Tip #3 – Open Houses
Moving along, tip number 3 is to keep your guard up at open houses as well and don’t assume there will be lots of people around and no need to be as cautious.
- Always know your exits, leave the front door unlocked and open if possible
- make people take off their shoes and pay attention to how many are at the door
- be wary of anyone that shows up to the open house right at the end
- When the open house is over and you’re confident everyone has left, lock the door before you go and turn off lights and make sure any other doors are locked.
Tip # 4 – Use technology to your advantage
Tip 4 is to use technology to your advantage.
- There’s a few apps you can download to your phone that will help colleagues and family keep tabs on where you are and some have emergency features. The three I recommend you check out are called Safe Showings, ProTect and Lifeline. I will link to them in the show notes
- You should also make sure you’ve got the find my location feature turned on if you have an iPhone.
- Lastly know how to use the emergency SOS feature if you’ve got an iPhone and update your emergency contacts. When you press the side button 5 times quickly, your iPhone automatically calls emergency services and alerts your emergency contacts with a text message. You iPhone then sends them your current location, and, for a period of time after you enter SOS mode, it sends updates to your emergency contacts when your location changes.
You know all of this might seem like we’re being overly paranoid, but we are more vulnerable than the average person to be targeted and it can be targeted for a variety of reasons. When realtors get murdered or violently attacked, it makes the news…but there are tons of things that happen that the real estate community as a whole, doesn’t hear a thing about.
I had a guy that actually tried to extort money out of me. My phone rang one morning and when I answered this guy was like Hey Jen are you at home still or are you at the office? He was totally acting like I knew him, so I assumed it was a client, but I didn’t recognize his voice, after some chit chat I asked who it was. And he said “what you don’t recognize my voice? You should you ‘beeped me enough times a few years ago and I’ve got it all on video. He then went on to say if I didn’t pay him money that he was going to post it online and tag me. To be honest I laughed at him and the absurdity of it and just hung up, but he called me repeatedly for months, he had stalked me online and knew things about me. It was extremely unsettling and there wasn’t much I could do about it. He used proxy lines every time he called me and in Canada we don’t have the same tracing options available. It stopped just over a year ago, but ironically I got another call a few weeks ago which prompted this podcast. Anyway it was not a good experience to go through and my husband genuinely wanted me to quit working real estate.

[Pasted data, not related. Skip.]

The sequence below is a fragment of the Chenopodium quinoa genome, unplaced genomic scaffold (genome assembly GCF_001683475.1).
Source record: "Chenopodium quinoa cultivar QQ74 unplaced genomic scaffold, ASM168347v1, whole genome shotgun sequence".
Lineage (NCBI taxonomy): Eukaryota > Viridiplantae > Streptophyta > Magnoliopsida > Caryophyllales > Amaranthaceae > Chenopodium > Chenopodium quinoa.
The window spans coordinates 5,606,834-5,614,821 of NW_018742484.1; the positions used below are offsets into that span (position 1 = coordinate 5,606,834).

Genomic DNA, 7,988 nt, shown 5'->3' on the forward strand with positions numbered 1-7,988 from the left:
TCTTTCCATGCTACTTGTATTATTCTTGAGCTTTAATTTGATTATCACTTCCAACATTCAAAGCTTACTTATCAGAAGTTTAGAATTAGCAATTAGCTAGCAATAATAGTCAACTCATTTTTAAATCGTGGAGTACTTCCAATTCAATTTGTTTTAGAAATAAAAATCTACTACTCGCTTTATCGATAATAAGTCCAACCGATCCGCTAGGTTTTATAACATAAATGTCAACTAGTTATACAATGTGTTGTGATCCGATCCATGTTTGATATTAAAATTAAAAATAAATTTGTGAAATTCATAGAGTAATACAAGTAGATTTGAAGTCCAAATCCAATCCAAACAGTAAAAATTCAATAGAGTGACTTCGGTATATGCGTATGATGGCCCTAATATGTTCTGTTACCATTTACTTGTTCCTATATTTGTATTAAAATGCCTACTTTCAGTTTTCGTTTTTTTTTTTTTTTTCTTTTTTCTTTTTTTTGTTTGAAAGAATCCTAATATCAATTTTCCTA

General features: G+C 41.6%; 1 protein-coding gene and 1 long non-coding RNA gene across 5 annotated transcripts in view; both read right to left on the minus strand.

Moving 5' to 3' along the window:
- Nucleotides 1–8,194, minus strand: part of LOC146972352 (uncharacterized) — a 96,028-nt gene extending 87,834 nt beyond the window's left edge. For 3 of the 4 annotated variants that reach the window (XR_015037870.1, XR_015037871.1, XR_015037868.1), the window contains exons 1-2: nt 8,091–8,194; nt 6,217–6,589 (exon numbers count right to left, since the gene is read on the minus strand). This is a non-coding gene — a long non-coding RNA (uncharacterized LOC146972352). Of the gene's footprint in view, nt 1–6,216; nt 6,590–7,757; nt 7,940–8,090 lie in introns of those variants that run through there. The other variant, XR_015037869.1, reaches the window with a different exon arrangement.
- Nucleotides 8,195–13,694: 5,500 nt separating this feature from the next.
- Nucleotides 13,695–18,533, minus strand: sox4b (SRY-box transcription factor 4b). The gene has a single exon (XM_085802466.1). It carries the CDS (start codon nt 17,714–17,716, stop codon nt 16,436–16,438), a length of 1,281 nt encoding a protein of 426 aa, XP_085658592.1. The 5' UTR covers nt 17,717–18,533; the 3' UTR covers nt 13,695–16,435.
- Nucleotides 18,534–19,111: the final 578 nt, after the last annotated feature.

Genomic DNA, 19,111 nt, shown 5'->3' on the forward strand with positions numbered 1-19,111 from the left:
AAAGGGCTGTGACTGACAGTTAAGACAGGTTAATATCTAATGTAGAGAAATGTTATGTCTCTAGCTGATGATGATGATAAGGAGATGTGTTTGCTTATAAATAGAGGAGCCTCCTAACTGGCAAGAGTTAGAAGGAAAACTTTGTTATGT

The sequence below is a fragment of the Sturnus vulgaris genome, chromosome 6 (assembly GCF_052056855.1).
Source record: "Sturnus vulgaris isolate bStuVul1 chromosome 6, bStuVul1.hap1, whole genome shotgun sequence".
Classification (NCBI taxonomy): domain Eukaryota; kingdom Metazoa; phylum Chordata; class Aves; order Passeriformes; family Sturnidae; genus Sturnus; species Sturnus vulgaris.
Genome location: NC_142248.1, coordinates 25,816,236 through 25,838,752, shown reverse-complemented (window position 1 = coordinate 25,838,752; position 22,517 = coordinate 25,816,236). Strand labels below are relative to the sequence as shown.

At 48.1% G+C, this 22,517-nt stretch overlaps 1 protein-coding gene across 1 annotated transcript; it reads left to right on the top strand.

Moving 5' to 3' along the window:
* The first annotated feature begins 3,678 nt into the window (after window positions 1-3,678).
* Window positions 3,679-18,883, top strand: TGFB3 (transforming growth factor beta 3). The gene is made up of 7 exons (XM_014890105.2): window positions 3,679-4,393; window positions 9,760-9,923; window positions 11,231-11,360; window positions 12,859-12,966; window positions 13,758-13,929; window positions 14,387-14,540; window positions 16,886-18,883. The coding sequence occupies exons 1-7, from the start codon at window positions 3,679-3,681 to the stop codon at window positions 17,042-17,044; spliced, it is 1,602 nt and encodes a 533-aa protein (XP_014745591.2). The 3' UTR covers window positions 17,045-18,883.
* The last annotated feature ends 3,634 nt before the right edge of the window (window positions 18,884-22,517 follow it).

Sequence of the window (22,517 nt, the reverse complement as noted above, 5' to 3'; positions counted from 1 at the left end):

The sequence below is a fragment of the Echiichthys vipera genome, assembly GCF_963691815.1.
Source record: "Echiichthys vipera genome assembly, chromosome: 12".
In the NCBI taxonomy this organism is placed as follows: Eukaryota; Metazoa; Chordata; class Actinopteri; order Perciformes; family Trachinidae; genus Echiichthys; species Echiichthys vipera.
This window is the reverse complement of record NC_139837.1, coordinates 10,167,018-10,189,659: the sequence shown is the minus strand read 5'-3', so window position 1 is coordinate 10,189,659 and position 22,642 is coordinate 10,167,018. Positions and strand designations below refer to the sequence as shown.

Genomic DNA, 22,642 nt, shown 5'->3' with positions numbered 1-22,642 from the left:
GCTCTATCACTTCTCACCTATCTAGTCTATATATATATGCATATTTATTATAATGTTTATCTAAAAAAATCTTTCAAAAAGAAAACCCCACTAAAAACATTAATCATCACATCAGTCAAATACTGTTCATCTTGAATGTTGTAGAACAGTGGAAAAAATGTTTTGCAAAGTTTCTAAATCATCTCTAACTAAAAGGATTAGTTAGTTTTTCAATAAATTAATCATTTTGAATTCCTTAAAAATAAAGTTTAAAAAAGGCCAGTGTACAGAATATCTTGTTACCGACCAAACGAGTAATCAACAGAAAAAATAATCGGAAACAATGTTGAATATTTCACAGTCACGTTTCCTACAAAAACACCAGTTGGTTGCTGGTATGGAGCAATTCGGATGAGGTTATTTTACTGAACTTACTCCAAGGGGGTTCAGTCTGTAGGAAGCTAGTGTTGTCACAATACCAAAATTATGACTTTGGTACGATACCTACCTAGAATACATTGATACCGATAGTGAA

So I’ll leave you with two final thoughts on this…number one Don’t ever let your guard down just because it’s a couple. In two cases where realtors were murdered, a woman was involved as part of the luring process and number 2 always always always trust your gut. We have a built in mechanism to protect us and we need to learn to tune into it and trust it. Don’t ever stay in a situation that is making you feel uncomfortable because you’re worried you could be being paranoid. Trust yourself and don’t take unnecessary risks.
Alright ladies that brings us to the end of this week’s quick episode. I hope that these tips will remind you to make your safety a priority in 2020.
Also, if you’re ever lacking motivation, make sure you check out my IGTV channel where I post daily quick videos to get your motivation pilot light fired up.
That’s it, Remember the more you learn, the more you’ll earn.
Until next time!